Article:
Miami Palmetto High School senior Madison Abella has traveled twice to the Dominican Republic to provide water and sanitation to remote villages.
On one of the Blue Mission trips, she helped build 16 latrines for 46 families in a small town.
“We spread them out along the community for different families to have closer ones to access,” she says.
On the other trip, the Blue Mission workers built an aqueduct for 300 families.
“We basically got a tank and we started connecting tubes throughout the community,” she says. “It took seven days to get all the tubes together.”
The teens used pickaxes and shovels to bury the tubes. The water tank was able to hold 10,000 gallons so if there is a drought, the village still has access to water.
The village previously had a tank but it had stopped working.
“They haven’t had any access to running water for eight years,” she says. “They were so eager to help us with everything they could.”
The second to last day was Water Day when the water was turned on.
“They were crying. They were so happy!” she says. “It was so impactful to me that we did that for them.”
Everyone who goes on the mission trips takes extra clothes and supplies to donate to the villagers.
“We donate everything from shoes to clothes, flashlights and mosquito nets,” Abella says.
“Anything we have.”
The students were affected by the impact that providing water made on the village families. They also realized that the material things they thought were necessary for happiness, were not necessary.
Abella learned about the Blue Mission trips from friends. She attended sessions for about seven months before going on her first trip.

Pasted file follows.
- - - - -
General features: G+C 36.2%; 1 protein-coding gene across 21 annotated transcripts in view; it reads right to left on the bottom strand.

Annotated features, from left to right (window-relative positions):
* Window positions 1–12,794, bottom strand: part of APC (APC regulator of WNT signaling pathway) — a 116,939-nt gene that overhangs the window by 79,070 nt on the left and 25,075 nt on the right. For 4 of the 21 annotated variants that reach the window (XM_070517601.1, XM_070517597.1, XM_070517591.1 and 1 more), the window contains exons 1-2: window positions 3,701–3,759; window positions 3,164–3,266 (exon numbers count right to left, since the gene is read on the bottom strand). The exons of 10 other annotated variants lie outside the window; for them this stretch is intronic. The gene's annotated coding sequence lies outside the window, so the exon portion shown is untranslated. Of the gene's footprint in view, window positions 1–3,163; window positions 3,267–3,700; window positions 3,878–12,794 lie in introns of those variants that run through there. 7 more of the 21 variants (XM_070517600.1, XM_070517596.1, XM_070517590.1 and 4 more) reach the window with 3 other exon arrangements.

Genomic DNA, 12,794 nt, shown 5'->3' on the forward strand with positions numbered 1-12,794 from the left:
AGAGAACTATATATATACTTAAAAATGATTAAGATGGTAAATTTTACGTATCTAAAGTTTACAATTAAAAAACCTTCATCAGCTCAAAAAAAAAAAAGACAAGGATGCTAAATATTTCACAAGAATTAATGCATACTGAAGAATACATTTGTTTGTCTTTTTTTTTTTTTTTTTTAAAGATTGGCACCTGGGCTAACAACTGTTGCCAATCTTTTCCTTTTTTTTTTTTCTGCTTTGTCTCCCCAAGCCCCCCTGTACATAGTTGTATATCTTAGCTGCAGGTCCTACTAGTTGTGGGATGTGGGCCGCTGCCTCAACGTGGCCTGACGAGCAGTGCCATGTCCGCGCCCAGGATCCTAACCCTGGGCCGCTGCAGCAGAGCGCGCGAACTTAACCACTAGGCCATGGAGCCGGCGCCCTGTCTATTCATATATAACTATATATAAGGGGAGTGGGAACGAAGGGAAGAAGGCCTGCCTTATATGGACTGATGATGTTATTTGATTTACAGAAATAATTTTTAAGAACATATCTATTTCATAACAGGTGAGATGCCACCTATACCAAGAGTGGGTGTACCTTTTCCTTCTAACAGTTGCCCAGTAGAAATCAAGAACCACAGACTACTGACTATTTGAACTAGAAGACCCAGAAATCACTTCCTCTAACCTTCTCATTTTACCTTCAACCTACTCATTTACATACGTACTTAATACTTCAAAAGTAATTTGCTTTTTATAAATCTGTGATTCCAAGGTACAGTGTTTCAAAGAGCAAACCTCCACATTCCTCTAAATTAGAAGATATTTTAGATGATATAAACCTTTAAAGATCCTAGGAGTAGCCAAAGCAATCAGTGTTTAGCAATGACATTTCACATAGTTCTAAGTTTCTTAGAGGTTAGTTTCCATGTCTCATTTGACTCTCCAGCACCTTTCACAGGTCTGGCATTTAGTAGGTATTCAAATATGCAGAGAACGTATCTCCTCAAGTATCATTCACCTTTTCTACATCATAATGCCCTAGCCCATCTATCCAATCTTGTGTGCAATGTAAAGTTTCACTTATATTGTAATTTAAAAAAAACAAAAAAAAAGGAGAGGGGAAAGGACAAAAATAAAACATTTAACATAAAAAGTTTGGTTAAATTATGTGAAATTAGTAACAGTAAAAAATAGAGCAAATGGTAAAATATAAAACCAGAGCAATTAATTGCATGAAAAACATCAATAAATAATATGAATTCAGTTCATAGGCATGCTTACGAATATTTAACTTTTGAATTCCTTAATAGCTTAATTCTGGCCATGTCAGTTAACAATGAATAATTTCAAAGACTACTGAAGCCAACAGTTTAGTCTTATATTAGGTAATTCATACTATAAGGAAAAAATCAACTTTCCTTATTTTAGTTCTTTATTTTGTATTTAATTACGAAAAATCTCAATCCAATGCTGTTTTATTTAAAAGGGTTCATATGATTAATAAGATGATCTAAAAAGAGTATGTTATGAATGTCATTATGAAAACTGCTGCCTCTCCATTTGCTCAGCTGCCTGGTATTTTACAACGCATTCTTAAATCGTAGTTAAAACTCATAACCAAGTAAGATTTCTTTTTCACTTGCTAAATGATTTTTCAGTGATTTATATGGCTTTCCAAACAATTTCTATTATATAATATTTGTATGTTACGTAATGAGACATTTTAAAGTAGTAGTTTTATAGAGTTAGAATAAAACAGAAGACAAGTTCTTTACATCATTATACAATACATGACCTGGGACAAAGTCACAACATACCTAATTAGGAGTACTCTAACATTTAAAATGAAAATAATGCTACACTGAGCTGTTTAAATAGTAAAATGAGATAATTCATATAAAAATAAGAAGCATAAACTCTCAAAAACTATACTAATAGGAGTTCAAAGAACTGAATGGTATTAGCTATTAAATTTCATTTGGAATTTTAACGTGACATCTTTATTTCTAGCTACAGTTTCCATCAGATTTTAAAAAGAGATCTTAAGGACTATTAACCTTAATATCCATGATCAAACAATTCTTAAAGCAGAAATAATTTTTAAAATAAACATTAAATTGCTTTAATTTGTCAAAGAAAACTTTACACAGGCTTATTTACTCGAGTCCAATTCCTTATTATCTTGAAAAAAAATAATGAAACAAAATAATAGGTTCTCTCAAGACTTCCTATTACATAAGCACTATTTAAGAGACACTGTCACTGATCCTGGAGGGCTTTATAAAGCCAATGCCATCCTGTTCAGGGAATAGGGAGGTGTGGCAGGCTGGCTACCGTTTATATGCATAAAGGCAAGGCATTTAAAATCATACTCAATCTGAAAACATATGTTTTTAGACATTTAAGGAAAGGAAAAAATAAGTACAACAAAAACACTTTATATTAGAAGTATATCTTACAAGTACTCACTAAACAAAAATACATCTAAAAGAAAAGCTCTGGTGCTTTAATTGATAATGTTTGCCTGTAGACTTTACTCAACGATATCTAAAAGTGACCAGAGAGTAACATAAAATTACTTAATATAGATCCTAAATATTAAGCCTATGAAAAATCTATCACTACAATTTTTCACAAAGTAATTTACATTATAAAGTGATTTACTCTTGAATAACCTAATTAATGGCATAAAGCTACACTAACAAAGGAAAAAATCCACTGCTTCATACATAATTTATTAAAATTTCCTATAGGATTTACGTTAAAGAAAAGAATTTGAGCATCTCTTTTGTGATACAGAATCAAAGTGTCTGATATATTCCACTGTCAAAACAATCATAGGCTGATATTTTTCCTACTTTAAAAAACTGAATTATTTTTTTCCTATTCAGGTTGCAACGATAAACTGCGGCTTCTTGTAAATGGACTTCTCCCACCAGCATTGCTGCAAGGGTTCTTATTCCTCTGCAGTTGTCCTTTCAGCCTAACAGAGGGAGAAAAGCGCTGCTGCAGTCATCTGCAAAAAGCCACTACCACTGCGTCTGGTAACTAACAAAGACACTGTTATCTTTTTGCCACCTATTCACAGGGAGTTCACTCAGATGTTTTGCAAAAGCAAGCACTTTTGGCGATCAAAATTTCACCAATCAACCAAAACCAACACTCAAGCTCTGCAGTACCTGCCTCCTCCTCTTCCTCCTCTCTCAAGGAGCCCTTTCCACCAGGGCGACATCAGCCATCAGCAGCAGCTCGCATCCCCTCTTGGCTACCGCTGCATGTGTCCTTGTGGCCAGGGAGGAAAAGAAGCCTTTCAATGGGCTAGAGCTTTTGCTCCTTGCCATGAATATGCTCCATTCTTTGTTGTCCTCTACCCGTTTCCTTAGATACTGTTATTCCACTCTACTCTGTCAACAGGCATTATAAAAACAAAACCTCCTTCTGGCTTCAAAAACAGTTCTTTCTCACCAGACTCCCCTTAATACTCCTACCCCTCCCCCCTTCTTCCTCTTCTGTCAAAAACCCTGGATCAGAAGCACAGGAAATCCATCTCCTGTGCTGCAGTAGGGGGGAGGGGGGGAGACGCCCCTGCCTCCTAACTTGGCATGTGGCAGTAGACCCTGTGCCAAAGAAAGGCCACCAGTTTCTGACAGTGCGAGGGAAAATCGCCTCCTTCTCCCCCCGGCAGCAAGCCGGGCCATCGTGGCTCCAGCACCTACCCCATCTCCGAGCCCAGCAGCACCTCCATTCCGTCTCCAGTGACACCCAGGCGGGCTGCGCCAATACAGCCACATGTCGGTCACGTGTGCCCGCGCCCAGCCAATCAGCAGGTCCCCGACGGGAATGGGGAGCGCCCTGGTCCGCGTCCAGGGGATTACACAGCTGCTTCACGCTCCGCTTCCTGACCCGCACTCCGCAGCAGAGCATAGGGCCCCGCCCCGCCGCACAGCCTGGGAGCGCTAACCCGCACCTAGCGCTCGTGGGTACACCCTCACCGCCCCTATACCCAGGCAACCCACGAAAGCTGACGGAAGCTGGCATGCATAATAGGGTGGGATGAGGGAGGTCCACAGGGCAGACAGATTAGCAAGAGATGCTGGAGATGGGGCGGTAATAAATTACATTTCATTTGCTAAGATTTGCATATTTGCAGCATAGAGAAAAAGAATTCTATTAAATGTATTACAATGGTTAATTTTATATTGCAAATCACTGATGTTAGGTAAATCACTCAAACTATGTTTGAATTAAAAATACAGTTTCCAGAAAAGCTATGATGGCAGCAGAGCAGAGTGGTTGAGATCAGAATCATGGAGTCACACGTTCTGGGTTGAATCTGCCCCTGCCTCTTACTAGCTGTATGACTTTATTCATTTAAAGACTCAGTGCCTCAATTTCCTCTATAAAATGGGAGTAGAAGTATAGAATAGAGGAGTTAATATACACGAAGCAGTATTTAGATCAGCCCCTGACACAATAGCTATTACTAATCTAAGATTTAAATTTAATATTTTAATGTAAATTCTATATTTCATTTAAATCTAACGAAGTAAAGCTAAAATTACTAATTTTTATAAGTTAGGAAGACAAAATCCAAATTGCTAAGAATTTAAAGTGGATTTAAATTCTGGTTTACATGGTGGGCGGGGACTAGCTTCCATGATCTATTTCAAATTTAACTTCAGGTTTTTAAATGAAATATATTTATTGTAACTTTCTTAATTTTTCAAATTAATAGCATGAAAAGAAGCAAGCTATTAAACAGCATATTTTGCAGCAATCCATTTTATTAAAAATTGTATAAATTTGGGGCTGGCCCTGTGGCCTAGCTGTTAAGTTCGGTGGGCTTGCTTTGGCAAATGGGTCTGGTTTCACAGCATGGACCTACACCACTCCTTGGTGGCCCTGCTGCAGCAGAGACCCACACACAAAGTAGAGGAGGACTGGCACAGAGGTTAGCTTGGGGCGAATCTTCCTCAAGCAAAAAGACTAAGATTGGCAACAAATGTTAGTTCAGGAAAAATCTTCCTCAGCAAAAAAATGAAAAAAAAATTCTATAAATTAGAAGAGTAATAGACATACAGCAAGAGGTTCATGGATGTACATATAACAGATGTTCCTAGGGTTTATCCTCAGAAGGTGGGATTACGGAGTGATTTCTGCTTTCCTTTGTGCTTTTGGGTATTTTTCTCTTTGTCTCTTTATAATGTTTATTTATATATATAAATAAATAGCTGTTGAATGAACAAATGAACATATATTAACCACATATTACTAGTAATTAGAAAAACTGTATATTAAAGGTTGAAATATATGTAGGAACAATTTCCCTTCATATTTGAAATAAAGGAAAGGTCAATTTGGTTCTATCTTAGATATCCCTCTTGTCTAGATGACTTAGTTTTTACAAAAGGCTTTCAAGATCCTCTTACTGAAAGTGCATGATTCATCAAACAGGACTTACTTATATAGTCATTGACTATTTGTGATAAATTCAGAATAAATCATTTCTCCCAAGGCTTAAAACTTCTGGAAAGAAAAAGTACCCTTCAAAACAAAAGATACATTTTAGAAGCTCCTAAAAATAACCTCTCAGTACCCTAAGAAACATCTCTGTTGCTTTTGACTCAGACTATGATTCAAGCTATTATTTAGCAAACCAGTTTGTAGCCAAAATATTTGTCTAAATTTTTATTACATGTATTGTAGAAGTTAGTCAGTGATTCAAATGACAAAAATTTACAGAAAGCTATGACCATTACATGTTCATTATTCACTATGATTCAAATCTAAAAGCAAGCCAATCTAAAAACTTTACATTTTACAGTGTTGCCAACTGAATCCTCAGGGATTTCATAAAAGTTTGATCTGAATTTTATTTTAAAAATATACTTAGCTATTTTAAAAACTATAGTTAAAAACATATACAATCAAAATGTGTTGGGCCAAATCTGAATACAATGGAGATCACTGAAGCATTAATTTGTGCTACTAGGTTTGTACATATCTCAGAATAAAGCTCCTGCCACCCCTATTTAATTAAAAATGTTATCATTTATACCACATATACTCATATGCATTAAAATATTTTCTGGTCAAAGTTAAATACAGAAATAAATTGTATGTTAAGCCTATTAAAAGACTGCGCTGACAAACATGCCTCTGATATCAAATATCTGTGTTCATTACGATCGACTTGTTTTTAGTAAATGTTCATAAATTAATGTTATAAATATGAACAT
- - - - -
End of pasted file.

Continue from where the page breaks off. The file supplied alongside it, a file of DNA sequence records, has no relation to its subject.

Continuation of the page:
After that, she became an ambassador and puts on informational sessions at the Blue Missions headquarters.
“I organize information sessions about different global issues,” she says.
As ambassador, she seeks out organizations dealing with global issues to speak to Blue Mission groups.
“You inform people about issues and how they can get involved and things like that,” she says.
One of the recent sessions she worked on was about sustainable cities. One about a year ago dealt with ocean life.
Ocean life is of interest to her because she spent a lot of time on boats growing up.
Now she goes out about once a month and participates in coral restoration dives with the Coral Restoration Foundation. She goes to a coral reef nursery where they are growing 15-thousand coral trees.
“We go to another reef and plant the coral. Essentially to restore the reef,” she says. “Over the last 50 years about 50 percent has been washed away.”
At Palmetto, she’s the Editor-in-Chief of the yearbook. She works on choosing the theme of the book, the layout and the design elements. She’s a leader for her class and helps set the example for other students.
She’s also one of the four Advertising Chairs for the Student Council.
“We make flyers for everything and videos for different things,” she says.
She’s been on the varsity soccer team since freshman year. She used to play club soccer as well but took this year off to focus on college applications and school.
This past summer she attended a month-long program for financial engineering at Baruch College and loved it.
She plans to major in finance and applied mathematics in college. She has been accepted into the Honors College and Kelley School of Business at Indiana University.
Linda Rodriguez Bernfeld